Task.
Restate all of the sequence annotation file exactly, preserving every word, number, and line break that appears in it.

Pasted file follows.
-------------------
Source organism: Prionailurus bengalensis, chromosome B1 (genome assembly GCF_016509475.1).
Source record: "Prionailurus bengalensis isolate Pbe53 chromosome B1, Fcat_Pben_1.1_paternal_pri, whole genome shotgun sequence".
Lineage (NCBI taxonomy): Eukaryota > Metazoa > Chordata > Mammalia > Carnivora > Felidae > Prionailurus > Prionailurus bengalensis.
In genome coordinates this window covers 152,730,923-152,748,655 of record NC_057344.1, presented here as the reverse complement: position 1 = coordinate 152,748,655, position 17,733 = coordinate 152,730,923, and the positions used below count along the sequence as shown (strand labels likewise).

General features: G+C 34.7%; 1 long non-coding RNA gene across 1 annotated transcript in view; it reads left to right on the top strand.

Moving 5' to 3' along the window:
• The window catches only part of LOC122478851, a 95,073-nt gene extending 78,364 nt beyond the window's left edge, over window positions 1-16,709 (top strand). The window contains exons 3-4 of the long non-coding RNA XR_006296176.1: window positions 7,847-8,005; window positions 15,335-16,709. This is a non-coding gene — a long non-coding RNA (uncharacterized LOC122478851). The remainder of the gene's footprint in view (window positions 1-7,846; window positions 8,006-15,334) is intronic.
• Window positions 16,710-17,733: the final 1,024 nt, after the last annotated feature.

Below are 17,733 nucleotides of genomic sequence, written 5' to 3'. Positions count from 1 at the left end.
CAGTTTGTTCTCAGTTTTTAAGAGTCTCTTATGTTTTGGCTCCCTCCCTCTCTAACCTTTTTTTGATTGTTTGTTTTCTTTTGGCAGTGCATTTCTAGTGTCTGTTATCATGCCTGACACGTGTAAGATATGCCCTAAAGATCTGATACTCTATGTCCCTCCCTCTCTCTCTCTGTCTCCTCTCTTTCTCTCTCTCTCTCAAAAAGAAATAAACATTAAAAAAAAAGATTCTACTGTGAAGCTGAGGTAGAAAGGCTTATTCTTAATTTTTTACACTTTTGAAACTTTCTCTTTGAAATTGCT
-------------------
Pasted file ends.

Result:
Source organism: Prionailurus bengalensis, chromosome B1 (genome assembly GCF_016509475.1).
Source record: "Prionailurus bengalensis isolate Pbe53 chromosome B1, Fcat_Pben_1.1_paternal_pri, whole genome shotgun sequence".
Lineage (NCBI taxonomy): Eukaryota > Metazoa > Chordata > Mammalia > Carnivora > Felidae > Prionailurus > Prionailurus bengalensis.
In genome coordinates this window covers 152,730,923-152,748,655 of record NC_057344.1, presented here as the reverse complement: position 1 = coordinate 152,748,655, position 17,733 = coordinate 152,730,923, and the positions used below count along the sequence as shown (strand labels likewise).

General features: G+C 34.7%; 1 long non-coding RNA gene across 1 annotated transcript in view; it reads left to right on the top strand.

Moving 5' to 3' along the window:
• The window catches only part of LOC122478851, a 95,073-nt gene extending 78,364 nt beyond the window's left edge, over window positions 1-16,709 (top strand). The window contains exons 3-4 of the long non-coding RNA XR_006296176.1: window positions 7,847-8,005; window positions 15,335-16,709. This is a non-coding gene — a long non-coding RNA (uncharacterized LOC122478851). The remainder of the gene's footprint in view (window positions 1-7,846; window positions 8,006-15,334) is intronic.
• Window positions 16,710-17,733: the final 1,024 nt, after the last annotated feature.

Below are 17,733 nucleotides of genomic sequence, written 5' to 3'. Positions count from 1 at the left end.
CAGTTTGTTCTCAGTTTTTAAGAGTCTCTTATGTTTTGGCTCCCTCCCTCTCTAACCTTTTTTTGATTGTTTGTTTTCTTTTGGCAGTGCATTTCTAGTGTCTGTTATCATGCCTGACACGTGTAAGATATGCCCTAAAGATCTGATACTCTATGTCCCTCCCTCTCTCTCTCTGTCTCCTCTCTTTCTCTCTCTCTCTCAAAAAGAAATAAACATTAAAAAAAAAGATTCTACTGTGAAGCTGAGGTAGAAAGGCTTATTCTTAATTTTTTACACTTTTGAAACTTTCTCTTTGAAATTGCT